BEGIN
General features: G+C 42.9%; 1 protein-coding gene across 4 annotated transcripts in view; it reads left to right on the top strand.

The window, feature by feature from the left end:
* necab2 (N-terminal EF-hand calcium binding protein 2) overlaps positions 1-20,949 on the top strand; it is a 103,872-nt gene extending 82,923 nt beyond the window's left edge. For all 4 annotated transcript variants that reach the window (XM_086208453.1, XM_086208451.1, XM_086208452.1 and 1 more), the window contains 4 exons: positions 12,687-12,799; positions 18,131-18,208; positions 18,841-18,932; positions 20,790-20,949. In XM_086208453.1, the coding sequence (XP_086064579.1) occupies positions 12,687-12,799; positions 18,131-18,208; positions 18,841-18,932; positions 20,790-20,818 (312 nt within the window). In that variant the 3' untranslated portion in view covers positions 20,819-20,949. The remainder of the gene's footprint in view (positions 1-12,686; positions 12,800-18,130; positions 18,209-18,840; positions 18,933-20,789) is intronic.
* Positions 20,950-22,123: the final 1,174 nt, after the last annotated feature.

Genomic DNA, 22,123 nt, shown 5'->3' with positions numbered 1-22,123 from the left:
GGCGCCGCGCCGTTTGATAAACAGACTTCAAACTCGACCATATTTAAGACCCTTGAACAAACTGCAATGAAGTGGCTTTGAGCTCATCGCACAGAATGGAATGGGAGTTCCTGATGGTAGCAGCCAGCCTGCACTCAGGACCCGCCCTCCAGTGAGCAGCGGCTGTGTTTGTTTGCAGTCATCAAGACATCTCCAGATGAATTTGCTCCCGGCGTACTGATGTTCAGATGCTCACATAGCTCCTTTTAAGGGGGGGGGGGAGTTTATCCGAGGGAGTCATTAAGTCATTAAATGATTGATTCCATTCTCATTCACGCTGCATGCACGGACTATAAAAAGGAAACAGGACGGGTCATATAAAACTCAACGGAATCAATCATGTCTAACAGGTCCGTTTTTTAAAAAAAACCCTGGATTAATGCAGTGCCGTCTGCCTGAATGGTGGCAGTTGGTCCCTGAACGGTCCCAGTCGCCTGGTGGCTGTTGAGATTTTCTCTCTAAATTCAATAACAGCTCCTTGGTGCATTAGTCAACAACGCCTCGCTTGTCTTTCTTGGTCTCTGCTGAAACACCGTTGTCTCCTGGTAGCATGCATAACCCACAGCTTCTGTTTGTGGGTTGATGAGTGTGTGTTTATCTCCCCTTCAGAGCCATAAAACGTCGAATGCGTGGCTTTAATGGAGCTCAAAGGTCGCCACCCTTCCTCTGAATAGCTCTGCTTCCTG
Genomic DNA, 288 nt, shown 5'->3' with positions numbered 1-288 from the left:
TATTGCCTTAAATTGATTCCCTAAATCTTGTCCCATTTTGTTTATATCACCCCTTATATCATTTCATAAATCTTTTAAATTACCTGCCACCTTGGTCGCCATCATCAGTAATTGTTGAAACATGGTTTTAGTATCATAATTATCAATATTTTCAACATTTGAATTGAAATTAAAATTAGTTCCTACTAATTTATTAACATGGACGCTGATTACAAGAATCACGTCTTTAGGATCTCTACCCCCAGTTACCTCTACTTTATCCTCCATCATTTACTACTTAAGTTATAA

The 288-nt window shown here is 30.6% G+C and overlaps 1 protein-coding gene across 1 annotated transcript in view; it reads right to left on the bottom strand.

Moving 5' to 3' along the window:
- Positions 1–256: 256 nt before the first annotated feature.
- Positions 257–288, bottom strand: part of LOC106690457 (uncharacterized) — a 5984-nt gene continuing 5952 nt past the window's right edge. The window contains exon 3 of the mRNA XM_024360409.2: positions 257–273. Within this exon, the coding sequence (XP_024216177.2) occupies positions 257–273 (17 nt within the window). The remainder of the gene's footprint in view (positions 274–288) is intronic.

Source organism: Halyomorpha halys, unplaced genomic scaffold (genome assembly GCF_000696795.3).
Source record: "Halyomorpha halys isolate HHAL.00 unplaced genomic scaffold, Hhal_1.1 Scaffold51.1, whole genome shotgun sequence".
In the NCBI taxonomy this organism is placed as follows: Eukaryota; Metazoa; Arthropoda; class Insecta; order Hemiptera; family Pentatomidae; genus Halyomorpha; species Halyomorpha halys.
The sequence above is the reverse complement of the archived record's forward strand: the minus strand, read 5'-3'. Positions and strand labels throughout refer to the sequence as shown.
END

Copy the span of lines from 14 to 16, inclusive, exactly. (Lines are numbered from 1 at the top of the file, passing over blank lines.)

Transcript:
Source record: "Halyomorpha halys isolate HHAL.00 unplaced genomic scaffold, Hhal_1.1 Scaffold51.1, whole genome shotgun sequence".
In the NCBI taxonomy this organism is placed as follows: Eukaryota; Metazoa; Arthropoda; class Insecta; order Hemiptera; family Pentatomidae; genus Halyomorpha; species Halyomorpha halys.
The sequence above is the reverse complement of the archived record's forward strand: the minus strand, read 5'-3'. Positions and strand labels throughout refer to the sequence as shown.